[[man_de_make]]

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 +==== Manuel de la commande "​make"​ ====
 +
 +<​code>​
 +MAKE(1) ​                                                      User Commands ​                                                     MAKE(1)
 +
 +
 +
 +NAME
 +       make - GNU make utility to maintain groups of programs
 +
 +SYNOPSIS
 +       make [OPTION]... [TARGET]...
 +
 +DESCRIPTION
 +       ​The ​ make  utility ​ will determine automatically which pieces of a large program need to be recompiled, and issue the commands to
 +       ​recompile them.  The manual describes the GNU implementation of make, which was written by Richard Stallman and  Roland ​ McGrath,
 +       ​and ​ is  currently maintained by Paul Smith. ​ Our examples show C programs, since they are very common, but you can use make with
 +       any programming language whose compiler can be run with a shell command. ​ In fact, make is not limited to programs. ​ You can  use
 +       it to describe any task where some files must be updated automatically from others whenever the others change.
 +
 +       ​To ​ prepare ​ to use make, you must write a file called the makefile that describes the relationships among files in your program,
 +       and the states the commands for updating each file.  In a program, typically the executable file is updated ​ from  object ​ files,
 +       which are in turn made by compiling source files.
 +
 +       Once a suitable makefile exists, each time you change some source files, this simple shell command:
 +
 +              make
 +
 +       ​suffices to perform all necessary recompilations. ​ The make program uses the makefile description and the last-modification times
 +       of the files to decide which of the files need to be updated. ​ For each of those files, it issues the commands ​ recorded ​ in  the
 +       ​makefile.
 +
 +       make executes commands in the makefile to update one or more target names, where name is typically a program. ​ If no -f option is
 +       ​present,​ make will look for the makefiles GNUmakefile,​ makefile, and Makefile, in that order.
 +
 +       ​Normally you should call your makefile either makefile or Makefile. ​ (We recommend Makefile because it appears ​ prominently ​ near
 +       ​the ​ beginning of a directory listing, right near other important files such as README.) ​ The first name checked, GNUmakefile,​ is
 +       not recommended for most makefiles. ​ You should use this name if you have a makefile that is specific to GNU make, and  will  not
 +       be understood by other versions of make.  If makefile is '​-',​ the standard input is read.
 +
 +       ​make ​ updates ​ a target if it depends on prerequisite files that have been modified since the target was last modified, or if the
 +       ​target does not exist.
 +
 +OPTIONS
 +       -b, -m
 +            These options are ignored for compatibility with other versions of make.
 +
 +       -B, --always-make
 +            Unconditionally make all targets.
 +
 +       -C dir, --directory=dir
 +            Change to directory dir before reading the makefiles or doing anything else.  If multiple -C options are specified, each  is
 +            interpreted relative to the previous one: -C / -C etc is equivalent to -C /etc.  This is typically used with recursive invo‐
 +            cations of make.
 +
 +       ​-d ​  Print debugging information in addition to normal processing. ​ The debugging information says which files are being  consid‐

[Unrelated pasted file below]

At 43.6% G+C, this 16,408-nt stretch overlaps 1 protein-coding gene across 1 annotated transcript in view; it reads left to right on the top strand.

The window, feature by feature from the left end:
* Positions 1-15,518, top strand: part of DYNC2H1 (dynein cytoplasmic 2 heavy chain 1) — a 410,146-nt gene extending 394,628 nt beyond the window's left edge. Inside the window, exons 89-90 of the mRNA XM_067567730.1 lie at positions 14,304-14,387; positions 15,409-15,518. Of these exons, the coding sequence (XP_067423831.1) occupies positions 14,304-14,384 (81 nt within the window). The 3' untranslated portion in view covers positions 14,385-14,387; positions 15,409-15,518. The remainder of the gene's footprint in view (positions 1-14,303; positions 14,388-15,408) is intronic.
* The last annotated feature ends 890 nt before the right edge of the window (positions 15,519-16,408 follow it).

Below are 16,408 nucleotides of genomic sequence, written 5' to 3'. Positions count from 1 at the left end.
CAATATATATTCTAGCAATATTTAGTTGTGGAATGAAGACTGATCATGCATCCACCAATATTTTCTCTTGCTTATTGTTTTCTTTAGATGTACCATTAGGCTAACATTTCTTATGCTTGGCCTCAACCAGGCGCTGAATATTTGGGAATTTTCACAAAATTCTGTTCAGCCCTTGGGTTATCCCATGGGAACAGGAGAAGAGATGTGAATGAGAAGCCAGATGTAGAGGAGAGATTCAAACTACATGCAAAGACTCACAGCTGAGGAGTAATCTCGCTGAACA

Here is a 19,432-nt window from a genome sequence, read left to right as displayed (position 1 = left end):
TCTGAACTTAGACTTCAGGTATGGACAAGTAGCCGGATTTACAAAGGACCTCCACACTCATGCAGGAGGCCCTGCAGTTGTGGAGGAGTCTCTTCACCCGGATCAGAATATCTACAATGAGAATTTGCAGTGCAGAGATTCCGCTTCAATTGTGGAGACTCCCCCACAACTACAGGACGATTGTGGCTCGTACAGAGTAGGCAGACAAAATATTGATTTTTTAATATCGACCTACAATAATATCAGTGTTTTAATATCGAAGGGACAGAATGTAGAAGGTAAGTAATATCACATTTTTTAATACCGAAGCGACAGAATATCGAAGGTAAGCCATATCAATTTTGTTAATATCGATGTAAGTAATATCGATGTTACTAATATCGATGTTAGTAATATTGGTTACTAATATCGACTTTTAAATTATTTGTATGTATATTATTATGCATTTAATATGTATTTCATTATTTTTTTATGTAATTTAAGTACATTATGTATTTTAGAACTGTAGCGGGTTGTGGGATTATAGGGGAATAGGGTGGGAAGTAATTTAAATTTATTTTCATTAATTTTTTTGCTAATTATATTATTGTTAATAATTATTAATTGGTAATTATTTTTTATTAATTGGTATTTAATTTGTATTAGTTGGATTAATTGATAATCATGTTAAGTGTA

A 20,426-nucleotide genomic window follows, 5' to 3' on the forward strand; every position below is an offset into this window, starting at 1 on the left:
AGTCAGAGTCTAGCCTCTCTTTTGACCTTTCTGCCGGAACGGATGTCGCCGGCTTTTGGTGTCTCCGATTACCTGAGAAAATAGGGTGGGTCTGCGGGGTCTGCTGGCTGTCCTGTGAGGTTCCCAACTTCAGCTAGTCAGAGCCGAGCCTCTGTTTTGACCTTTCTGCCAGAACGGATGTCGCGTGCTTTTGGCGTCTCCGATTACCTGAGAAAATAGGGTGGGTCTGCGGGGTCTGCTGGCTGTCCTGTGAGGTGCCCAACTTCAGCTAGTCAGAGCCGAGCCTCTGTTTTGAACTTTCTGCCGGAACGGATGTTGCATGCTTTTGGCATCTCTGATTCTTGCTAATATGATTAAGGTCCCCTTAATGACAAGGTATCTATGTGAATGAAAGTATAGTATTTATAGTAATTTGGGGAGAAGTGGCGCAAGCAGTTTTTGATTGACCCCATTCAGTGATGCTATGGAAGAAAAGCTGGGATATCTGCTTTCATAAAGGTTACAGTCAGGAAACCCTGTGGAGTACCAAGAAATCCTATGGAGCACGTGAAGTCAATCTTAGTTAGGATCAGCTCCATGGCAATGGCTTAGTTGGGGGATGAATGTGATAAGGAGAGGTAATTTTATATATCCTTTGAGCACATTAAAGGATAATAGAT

+            ered  for remaking, which file-times are being compared and with what results, which files actually need to be remade, which
 +            implicit rules are considered and which are applied---everything interesting about how make decides what to do.
 +
 +       ​--debug[=FLAGS]
 +            Print debugging information in addition to normal processing. ​ If the FLAGS are omitted, then the behavior is the same as if
 +            -d  was  specified. ​  ​FLAGS ​ may be a for all debugging output (same as using -d), b for basic debugging, v for more verbose
 +            basic debugging, i for showing implicit rules, j for details on invocation of commands, and m for debugging ​ while  remaking
 +            makefiles. ​ Use n to disable all previous debugging flags.
 +
 +       -e, --environment-overrides
 +            Give variables taken from the environment precedence over variables from makefiles.
 +
 +       -f file, --file=file,​ --makefile=FILE
 +            Use file as a makefile.
 +
 +       -i, --ignore-errors
 +            Ignore all errors in commands executed to remake files.
 +
 +       -I dir, --include-dir=dir
 +            Specifies ​ a directory dir to search for included makefiles. ​ If several -I options are used to specify several directories,​
 +            the directories are searched in the order specified. ​ Unlike the arguments to other flags of make, directories given with -I
 +            flags  may come directly after the flag: -Idir is allowed, as well as -I dir.  This syntax is allowed for compatibility with
 +            the C preprocessor'​s -I flag.
 +
 +       -j [jobs], --jobs[=jobs]
 +            Specifies the number of jobs (commands) to run simultaneously. ​ If there is more than one -j option, the last one is  effec‐
 +            tive.  If the -j option is given without an argument, make will not limit the number of jobs that can run simultaneously.
 +
 +       -k, --keep-going
 +            Continue ​ as  much as possible after an error. ​ While the target that failed, and those that depend on it, cannot be remade,
 +            the other dependencies of these targets can be processed all the same.
 +
 +       -l [load], --load-average[=load]
 +            Specifies that no new jobs (commands) should be started if there are others jobs running and the load average ​ is  at  least
 +            load (a floating-point number). ​ With no argument, removes a previous load limit.